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Title: a Flexible Baysian modelling of covariate effects on survival
Authors: Consul, Juliana Iworikumo
Issue Date: 2016
Publisher: Newcastle University
Abstract: Proportional hazards models are commonly used in survival analysis. Typically a baseline hazard function is combined with hazard multipliers which depend on covariate values through a logarithmic link function and a linear predictor. Models have been developed which allow exibility in the form of the baseline hazard. However, the form of dependence of the hazard multipliers on covariates is usually speci ed. The aim of this research is to introduce exibility into the form of the dependence of the hazard function on the covariates by removing the assumptions of parametric forms which are usually made. Given su cient data, this will allow the model to adapt to the true form of the relationship and possibly uncover unexpected features. The Bayesian approach to inference is used. The choice of a suitable prior distribution allows a compromise which relaxes the assumption of a parametric form of relationship while imposing enough structure to exploit the information in nite data sets by specifying correlations in the prior distribution between log-hazards for neigbouring covariate pro les. The choice of prior distribution can therefore be important for obtaining useful posterior inferences. A generalised piecewise constant hazard model is introduced, in which quantitative covariates, as well as time, are categorised. Thus, the time and covariate space is divided into cells, within each of which the hazard is a constant. Two forms of prior distribution are considered, one based on a parametric model and the other using a Gaussian Markov random eld. When the number of covariates is large, this approach leads to a very large number of cells, many of which might not represent any observed cases. Therefore, we consider an alternative approach in which a Gaussian process prior for the log-hazards over the covariate space is used. The posterior distribution is computed only at the observed covariate pro les. The methodology developed is applicable to a wide range of survival data and is illustrated by applications to two data sets referring to patients with non-Hodgkin's lymphoma and leukaemia respectively.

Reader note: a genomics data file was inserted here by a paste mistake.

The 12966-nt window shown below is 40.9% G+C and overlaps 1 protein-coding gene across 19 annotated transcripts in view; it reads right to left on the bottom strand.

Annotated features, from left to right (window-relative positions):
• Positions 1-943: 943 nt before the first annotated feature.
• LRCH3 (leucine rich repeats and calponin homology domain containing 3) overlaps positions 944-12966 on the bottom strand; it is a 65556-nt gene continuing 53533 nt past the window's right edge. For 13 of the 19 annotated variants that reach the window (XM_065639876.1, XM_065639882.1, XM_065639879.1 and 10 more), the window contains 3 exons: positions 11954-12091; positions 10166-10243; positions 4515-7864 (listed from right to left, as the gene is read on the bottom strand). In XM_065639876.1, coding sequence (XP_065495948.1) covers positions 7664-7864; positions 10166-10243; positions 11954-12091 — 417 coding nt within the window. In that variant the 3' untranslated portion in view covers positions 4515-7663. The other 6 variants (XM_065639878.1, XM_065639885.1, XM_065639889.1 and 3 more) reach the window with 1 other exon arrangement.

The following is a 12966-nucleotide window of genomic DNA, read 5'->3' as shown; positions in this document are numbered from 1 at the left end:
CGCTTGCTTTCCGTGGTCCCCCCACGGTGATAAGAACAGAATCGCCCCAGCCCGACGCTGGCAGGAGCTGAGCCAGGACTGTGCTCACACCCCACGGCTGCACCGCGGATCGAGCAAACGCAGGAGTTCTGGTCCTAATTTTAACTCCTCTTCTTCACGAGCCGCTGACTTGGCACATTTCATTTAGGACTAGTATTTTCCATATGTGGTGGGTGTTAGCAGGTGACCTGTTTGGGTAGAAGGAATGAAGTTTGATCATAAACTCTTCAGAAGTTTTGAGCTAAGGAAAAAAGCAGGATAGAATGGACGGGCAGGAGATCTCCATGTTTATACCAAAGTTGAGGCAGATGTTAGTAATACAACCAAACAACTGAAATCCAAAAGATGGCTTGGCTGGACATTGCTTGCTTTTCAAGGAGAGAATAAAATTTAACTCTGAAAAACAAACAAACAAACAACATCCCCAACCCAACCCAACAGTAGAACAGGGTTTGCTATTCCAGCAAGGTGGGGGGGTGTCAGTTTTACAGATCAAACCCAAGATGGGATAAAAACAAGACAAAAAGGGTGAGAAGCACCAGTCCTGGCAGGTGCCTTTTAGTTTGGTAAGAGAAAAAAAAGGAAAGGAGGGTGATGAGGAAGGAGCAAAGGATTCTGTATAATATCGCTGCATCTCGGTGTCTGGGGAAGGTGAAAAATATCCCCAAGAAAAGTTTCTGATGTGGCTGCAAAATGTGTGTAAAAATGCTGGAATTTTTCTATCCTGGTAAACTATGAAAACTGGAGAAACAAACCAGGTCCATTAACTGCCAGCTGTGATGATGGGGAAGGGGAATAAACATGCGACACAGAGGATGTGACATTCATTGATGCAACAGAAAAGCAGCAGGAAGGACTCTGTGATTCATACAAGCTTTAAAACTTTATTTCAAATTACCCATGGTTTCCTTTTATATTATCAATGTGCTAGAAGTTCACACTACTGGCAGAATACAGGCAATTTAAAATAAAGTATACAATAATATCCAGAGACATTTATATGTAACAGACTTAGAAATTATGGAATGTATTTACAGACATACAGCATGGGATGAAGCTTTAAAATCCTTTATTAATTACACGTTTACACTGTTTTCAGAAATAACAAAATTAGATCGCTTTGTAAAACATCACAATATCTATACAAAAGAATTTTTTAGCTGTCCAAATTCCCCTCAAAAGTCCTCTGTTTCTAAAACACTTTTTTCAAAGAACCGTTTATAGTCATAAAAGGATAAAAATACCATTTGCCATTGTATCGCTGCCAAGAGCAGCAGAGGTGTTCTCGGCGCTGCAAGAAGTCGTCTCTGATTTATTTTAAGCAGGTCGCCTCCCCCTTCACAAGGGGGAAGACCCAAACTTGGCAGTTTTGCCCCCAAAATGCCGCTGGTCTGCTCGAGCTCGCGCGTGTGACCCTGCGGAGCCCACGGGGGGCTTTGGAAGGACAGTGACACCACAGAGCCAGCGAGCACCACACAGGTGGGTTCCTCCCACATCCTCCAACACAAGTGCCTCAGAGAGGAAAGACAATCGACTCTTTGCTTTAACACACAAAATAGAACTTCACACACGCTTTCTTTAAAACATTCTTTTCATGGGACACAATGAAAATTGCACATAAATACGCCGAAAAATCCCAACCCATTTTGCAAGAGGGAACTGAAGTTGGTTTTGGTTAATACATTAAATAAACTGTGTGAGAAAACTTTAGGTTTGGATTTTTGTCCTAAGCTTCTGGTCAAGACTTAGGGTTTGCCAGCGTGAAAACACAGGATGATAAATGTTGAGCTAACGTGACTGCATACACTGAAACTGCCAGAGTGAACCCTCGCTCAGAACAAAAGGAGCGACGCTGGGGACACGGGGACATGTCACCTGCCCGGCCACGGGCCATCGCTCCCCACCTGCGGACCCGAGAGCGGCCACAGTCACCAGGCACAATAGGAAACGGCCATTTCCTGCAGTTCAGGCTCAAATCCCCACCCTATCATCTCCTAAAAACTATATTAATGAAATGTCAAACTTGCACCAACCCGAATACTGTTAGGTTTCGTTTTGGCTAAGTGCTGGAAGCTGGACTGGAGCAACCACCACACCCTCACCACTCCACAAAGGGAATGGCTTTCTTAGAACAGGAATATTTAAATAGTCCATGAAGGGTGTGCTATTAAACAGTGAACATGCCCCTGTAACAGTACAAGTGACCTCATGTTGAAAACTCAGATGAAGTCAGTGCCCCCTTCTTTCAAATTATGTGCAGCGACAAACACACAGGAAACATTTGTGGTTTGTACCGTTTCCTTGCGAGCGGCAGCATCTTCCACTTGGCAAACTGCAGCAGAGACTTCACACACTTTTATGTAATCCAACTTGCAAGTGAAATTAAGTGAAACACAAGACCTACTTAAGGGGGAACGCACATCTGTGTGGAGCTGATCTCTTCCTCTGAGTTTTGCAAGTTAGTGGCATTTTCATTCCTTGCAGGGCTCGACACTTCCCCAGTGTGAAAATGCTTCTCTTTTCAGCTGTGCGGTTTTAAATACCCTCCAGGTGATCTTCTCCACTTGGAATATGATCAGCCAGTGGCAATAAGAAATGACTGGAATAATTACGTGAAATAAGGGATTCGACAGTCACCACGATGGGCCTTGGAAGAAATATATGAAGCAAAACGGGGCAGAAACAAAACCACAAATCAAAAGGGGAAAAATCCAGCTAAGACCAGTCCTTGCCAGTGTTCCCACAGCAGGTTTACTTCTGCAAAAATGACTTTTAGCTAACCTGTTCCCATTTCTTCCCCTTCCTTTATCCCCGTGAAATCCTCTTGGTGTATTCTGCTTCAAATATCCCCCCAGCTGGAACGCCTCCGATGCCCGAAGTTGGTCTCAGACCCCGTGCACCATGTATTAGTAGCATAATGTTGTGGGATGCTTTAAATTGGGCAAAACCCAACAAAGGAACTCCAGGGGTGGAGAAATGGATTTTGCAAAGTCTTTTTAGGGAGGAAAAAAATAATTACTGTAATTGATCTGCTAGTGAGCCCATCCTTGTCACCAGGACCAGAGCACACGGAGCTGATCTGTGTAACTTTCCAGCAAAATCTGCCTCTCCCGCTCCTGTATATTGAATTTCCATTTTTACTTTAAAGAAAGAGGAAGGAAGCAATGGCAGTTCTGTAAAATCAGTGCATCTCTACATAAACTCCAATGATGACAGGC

Description: PhD Thesis
Appears in Collections:School of Mathematics and Statistics

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